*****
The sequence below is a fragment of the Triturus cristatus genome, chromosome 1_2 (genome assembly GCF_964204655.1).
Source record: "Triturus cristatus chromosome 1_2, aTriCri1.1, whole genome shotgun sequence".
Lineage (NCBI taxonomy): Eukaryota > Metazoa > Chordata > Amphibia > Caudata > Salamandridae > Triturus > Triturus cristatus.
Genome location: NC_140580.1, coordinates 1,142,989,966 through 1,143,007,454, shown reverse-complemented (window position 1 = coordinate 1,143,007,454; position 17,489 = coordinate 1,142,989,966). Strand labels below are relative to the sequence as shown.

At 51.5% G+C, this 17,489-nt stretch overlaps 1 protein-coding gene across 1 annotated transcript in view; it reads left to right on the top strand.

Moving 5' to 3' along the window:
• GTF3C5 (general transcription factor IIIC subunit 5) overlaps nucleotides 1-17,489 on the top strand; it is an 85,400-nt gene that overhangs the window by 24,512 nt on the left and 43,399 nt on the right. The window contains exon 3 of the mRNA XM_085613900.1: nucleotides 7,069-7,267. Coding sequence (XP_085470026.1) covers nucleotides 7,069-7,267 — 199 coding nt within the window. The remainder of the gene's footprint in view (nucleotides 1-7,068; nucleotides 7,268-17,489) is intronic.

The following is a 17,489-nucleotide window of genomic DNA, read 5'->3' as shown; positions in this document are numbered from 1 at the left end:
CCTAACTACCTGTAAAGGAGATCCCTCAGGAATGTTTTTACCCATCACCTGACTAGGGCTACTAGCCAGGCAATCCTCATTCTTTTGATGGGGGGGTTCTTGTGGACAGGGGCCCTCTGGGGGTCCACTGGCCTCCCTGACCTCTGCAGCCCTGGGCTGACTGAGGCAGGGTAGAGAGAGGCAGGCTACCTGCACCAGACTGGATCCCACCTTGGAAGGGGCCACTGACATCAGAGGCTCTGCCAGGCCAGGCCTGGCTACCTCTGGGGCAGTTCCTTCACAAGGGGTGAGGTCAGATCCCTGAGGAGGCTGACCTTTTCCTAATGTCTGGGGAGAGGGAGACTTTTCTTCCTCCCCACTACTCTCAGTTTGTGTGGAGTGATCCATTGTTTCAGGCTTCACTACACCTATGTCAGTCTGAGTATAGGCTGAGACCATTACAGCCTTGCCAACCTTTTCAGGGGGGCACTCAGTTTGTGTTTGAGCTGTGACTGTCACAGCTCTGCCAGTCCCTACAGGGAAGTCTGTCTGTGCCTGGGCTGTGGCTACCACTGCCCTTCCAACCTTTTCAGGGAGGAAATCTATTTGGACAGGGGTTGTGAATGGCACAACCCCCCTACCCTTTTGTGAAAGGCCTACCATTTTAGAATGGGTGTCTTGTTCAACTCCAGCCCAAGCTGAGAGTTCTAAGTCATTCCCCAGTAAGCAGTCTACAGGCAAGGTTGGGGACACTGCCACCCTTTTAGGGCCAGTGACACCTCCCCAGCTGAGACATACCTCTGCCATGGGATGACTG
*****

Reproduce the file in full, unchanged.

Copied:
The sequence below is a fragment of the Triturus cristatus genome, chromosome 1_2 (genome assembly GCF_964204655.1).
Source record: "Triturus cristatus chromosome 1_2, aTriCri1.1, whole genome shotgun sequence".
Lineage (NCBI taxonomy): Eukaryota > Metazoa > Chordata > Amphibia > Caudata > Salamandridae > Triturus > Triturus cristatus.
Genome location: NC_140580.1, coordinates 1,142,989,966 through 1,143,007,454, shown reverse-complemented (window position 1 = coordinate 1,143,007,454; position 17,489 = coordinate 1,142,989,966). Strand labels below are relative to the sequence as shown.

At 51.5% G+C, this 17,489-nt stretch overlaps 1 protein-coding gene across 1 annotated transcript in view; it reads left to right on the top strand.

Moving 5' to 3' along the window:
• GTF3C5 (general transcription factor IIIC subunit 5) overlaps nucleotides 1-17,489 on the top strand; it is an 85,400-nt gene that overhangs the window by 24,512 nt on the left and 43,399 nt on the right. The window contains exon 3 of the mRNA XM_085613900.1: nucleotides 7,069-7,267. Coding sequence (XP_085470026.1) covers nucleotides 7,069-7,267 — 199 coding nt within the window. The remainder of the gene's footprint in view (nucleotides 1-7,068; nucleotides 7,268-17,489) is intronic.

The following is a 17,489-nucleotide window of genomic DNA, read 5'->3' as shown; positions in this document are numbered from 1 at the left end:
CCTAACTACCTGTAAAGGAGATCCCTCAGGAATGTTTTTACCCATCACCTGACTAGGGCTACTAGCCAGGCAATCCTCATTCTTTTGATGGGGGGGTTCTTGTGGACAGGGGCCCTCTGGGGGTCCACTGGCCTCCCTGACCTCTGCAGCCCTGGGCTGACTGAGGCAGGGTAGAGAGAGGCAGGCTACCTGCACCAGACTGGATCCCACCTTGGAAGGGGCCACTGACATCAGAGGCTCTGCCAGGCCAGGCCTGGCTACCTCTGGGGCAGTTCCTTCACAAGGGGTGAGGTCAGATCCCTGAGGAGGCTGACCTTTTCCTAATGTCTGGGGAGAGGGAGACTTTTCTTCCTCCCCACTACTCTCAGTTTGTGTGGAGTGATCCATTGTTTCAGGCTTCACTACACCTATGTCAGTCTGAGTATAGGCTGAGACCATTACAGCCTTGCCAACCTTTTCAGGGGGGCACTCAGTTTGTGTTTGAGCTGTGACTGTCACAGCTCTGCCAGTCCCTACAGGGAAGTCTGTCTGTGCCTGGGCTGTGGCTACCACTGCCCTTCCAACCTTTTCAGGGAGGAAATCTATTTGGACAGGGGTTGTGAATGGCACAACCCCCCTACCCTTTTGTGAAAGGCCTACCATTTTAGAATGGGTGTCTTGTTCAACTCCAGCCCAAGCTGAGAGTTCTAAGTCATTCCCCAGTAAGCAGTCTACAGGCAAGGTTGGGGACACTGCCACCCTTTTAGGGCCAGTGACACCTCCCCAGCTGAGACATACCTCTGCCATGGGATGACTG